Friday, September 30, 2022

Rep. Scott Taylor and Democratic challenger Elaine Luria square off in first public debate

Rep. Scott Taylor, left, and Elaine Luria, right, listen to moderator Bob Holsworth, center, during a debate organized by Hampton Roads on Tuesday. (Joshua Weinstein/Southside Daily)
Rep. Scott Taylor, left, and Elaine Luria, right, listen to moderator Bob Holsworth, center, during a debate organized by Hampton Roads on Tuesday. (WYDaily)

In a ballroom of the Cavalier Hotel in Virginia Beach, nearly 200 people lined the walls and packed the tables for the first public debate between the 2018 candidates for the U.S. 2nd Congressional District, Rep. Scott Taylor and his Democratic challenger, Elaine Luria.

The 2nd district includes Accomack and Northampton counties, portions of York County, and the cities of Virginia Beach and Williamsburg and parts of the cities of Norfolk and Hampton.

Leaders of local business and government salted their food and peppered the room, including Gold Key CEO Bruce Thompson, Norfolk City Councilwoman Andrea McClellan, and Del. Kelly Fowler of Virginia Beach.

Moderated by Bob Holsworth, managing partner of DecideSmart and founding director of the Center for Public Policy at Virginia Commonwealth University, the debate lasted an hour and discussed a wide array of topics.

Related story: Owner of Mermaid Factory seeking Democratic nomination to challenge Rep. Scott Taylor

The questions covered the full continuum of domestic issues; Social Security, the national debt, immigration, taxes, and health care.

The foreign policy questions were more topical, such as questions about the diplomatic crisis over Saudi Arabia’s alleged murder of Washington Post journalist Jamal Khashoggi, and President Donald Trump’s so-called trade war with China.

The highly structured debate — candidates were provided questions prior to the event and, under threat of expulsion, media outlets were prohibited from questioning the candidates prior — produced highly scripted answers from Taylor and Luria, as each repeated well-rehearsed talking points throughout the event.

Here are some of Tuesday’s most poignant exchanges:

  • Luria said she was “not accepting any corporate PAC money” during her campaign. Taylor pointed out that someone else — U.S. House Minority Leader Nancy Pelosi — had recently spent PAC money in Hampton Roads to fund negative television ads against Taylor.
  • Taylor highlighted his military service throughout the debate, to which Luria appeared reactionary; she went out of her way to “remind” Taylor — and presumably, the audience — of her military service three separate times during the debate. This prompted Taylor at one point to say “you really don’t have to remind me, Elaine.”
  • Taylor used the first 30 seconds of half his questions to rehash answers to the previous question, drawing moans from the crowd; this left him with less time to answer each question, but allowed him to essentially “get the last word” on most of the topics.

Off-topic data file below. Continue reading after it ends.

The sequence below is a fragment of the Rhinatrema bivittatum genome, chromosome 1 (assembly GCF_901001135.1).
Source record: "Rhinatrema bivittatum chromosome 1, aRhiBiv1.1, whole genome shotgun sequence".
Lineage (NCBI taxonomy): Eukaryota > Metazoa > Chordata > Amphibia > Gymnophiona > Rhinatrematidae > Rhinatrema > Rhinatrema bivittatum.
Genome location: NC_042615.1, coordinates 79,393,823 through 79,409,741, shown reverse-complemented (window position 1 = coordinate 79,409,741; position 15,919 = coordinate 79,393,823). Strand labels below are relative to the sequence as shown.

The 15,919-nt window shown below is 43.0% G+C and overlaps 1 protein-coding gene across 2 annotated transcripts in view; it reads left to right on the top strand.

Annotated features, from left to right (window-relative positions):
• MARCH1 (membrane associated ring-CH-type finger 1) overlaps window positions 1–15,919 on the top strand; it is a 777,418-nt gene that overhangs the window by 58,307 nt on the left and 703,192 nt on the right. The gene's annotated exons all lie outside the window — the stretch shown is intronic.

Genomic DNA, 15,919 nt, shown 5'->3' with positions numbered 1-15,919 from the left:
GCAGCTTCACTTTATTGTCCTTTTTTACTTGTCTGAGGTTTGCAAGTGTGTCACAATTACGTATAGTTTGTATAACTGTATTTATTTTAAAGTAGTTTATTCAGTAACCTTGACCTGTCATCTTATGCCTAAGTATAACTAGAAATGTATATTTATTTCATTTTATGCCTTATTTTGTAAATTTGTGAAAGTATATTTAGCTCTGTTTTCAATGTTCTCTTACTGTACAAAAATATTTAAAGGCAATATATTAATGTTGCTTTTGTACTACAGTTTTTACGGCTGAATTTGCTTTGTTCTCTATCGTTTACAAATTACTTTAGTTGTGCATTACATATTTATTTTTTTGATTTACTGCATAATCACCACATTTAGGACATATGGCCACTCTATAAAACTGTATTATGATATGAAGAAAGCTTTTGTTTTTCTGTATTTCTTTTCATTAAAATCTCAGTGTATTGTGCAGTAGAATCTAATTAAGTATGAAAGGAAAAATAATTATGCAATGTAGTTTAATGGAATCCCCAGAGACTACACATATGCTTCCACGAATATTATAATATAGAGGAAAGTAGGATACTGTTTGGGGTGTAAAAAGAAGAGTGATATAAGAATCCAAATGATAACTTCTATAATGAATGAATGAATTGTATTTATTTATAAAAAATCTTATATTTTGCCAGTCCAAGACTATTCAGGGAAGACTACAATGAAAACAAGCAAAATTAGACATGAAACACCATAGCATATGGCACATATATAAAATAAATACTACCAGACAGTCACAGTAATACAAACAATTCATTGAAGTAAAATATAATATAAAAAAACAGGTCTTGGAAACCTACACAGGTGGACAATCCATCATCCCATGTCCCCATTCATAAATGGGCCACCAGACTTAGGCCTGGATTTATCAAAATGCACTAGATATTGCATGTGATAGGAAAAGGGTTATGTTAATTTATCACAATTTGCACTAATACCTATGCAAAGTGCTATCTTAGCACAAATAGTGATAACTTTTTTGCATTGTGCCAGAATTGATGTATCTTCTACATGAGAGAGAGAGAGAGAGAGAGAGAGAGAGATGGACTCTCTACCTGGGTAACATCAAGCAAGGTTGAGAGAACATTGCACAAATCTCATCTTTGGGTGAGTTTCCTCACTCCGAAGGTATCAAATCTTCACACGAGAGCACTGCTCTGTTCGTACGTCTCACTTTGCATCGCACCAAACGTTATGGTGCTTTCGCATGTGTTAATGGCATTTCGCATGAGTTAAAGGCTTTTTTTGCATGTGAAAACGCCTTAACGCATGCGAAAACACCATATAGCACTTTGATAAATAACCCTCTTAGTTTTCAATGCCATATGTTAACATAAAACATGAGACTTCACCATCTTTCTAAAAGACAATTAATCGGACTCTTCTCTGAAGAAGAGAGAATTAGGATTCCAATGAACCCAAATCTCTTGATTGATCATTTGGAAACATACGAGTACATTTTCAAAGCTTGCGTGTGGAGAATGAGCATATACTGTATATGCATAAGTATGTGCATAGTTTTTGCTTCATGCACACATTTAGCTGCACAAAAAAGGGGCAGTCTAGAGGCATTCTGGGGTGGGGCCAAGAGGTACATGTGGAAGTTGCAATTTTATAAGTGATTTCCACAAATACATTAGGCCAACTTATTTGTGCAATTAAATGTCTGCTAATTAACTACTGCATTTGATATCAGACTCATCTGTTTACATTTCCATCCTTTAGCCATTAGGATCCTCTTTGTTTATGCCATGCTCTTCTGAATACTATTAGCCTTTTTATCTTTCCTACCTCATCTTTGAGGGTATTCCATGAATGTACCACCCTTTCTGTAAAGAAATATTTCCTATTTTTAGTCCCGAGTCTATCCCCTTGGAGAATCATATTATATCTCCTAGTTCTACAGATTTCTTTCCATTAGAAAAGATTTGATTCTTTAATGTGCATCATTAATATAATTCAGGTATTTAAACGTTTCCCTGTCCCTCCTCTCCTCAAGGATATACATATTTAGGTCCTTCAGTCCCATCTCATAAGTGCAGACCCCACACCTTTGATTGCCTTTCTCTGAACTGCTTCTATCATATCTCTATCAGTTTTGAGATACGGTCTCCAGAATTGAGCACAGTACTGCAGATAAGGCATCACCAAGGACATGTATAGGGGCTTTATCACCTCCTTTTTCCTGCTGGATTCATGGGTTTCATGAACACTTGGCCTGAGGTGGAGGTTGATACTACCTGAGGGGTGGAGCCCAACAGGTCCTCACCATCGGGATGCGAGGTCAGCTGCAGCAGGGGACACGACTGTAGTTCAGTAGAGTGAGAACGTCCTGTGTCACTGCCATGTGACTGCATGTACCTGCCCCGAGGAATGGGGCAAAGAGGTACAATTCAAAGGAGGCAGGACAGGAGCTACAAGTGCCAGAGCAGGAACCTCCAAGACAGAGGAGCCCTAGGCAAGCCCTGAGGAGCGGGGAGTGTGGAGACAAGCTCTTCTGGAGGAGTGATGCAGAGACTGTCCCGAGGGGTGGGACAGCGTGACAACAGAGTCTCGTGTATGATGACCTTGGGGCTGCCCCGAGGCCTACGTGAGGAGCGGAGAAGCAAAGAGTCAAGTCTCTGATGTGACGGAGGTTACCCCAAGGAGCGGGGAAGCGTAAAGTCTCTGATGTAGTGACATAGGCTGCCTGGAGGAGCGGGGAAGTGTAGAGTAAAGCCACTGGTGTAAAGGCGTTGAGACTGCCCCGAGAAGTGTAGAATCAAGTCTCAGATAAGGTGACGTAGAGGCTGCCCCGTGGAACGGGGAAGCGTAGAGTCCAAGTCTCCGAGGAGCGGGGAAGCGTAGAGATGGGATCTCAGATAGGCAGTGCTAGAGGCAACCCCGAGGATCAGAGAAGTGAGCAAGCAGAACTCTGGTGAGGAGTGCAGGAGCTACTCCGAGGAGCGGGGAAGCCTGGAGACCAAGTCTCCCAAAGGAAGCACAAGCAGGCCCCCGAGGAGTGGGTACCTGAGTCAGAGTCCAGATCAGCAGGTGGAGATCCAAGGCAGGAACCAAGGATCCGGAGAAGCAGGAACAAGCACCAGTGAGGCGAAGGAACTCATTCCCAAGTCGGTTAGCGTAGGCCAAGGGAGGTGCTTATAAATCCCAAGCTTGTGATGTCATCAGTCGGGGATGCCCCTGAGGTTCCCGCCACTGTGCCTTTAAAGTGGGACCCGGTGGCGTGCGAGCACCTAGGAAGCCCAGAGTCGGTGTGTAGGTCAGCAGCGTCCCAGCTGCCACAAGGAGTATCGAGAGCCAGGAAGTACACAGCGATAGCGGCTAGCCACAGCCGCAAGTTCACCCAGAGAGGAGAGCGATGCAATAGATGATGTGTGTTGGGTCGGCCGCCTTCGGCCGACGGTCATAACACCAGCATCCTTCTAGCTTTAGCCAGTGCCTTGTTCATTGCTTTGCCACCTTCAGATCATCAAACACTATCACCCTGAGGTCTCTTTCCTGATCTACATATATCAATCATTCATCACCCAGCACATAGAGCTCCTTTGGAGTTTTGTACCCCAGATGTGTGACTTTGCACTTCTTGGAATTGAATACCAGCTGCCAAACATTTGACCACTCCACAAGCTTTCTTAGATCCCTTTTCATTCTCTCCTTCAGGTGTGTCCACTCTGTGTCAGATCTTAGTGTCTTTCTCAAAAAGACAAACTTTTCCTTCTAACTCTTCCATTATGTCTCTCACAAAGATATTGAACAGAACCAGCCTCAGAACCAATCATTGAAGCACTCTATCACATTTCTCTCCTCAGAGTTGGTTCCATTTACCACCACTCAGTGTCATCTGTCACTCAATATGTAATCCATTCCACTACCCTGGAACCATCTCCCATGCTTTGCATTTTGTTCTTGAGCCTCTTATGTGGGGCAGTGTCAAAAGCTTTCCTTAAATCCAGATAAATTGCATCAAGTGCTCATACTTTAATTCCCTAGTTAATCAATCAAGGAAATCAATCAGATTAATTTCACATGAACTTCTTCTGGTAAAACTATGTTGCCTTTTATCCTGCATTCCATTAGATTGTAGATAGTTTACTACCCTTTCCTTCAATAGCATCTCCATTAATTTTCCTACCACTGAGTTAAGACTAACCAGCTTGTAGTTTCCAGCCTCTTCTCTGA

Related story: Rep. Scott Taylor draws over 900 at raucous Yorktown town hall

  • In reference to Trump’s escalating trade wars, Taylor tacitly supported the president’s approach and said he’d rather “take care of China economically than militarily.”
  • Taylor said the U.S. should be “careful and cautious” with how they handle Saudi Arabia because our partnership with the Kingdom is “very important.” Luria retorted, saying that “nothing about our current ‘foreign policy via tweets’ is careful or cautious.”
  • Luria was most confident when hammering Taylor over his staff’s handling of petitions for Shaun Brown, which contained fraudulent signatures.
  • Although there were mentions of presidential “tweets,” “the administration,” and “the president,” Taylor did not mention Trump by name.
John Mangalonzohttp://wydaily.com
John Mangalonzo (john@localdailymedia.com) is the managing editor of Local Voice Media’s Virginia papers – WYDaily (Williamsburg), Southside Daily (Virginia Beach) and HNNDaily (Hampton-Newport News). Before coming to Local Voice, John was the senior content editor of The Bellingham Herald, a McClatchy newspaper in Washington state. Previously, he served as city editor/content strategist for USA Today Network newsrooms in St. George and Cedar City, Utah. John started his professional journalism career shortly after graduating from Lyceum of The Philippines University in 1990. As a rookie reporter for a national newspaper in Manila that year, John was assigned to cover four of the most dangerous cities in Metro Manila. Later that year, John was transferred to cover the Philippine National Police and Armed Forces of the Philippines. He spent the latter part of 1990 to early 1992 embedded with troopers in the southern Philippines as they fought with communist rebels and Muslim extremists. His U.S. journalism career includes reporting and editing stints for newspapers and other media outlets in New York City, California, Texas, Iowa, Utah, Colorado and Washington state.

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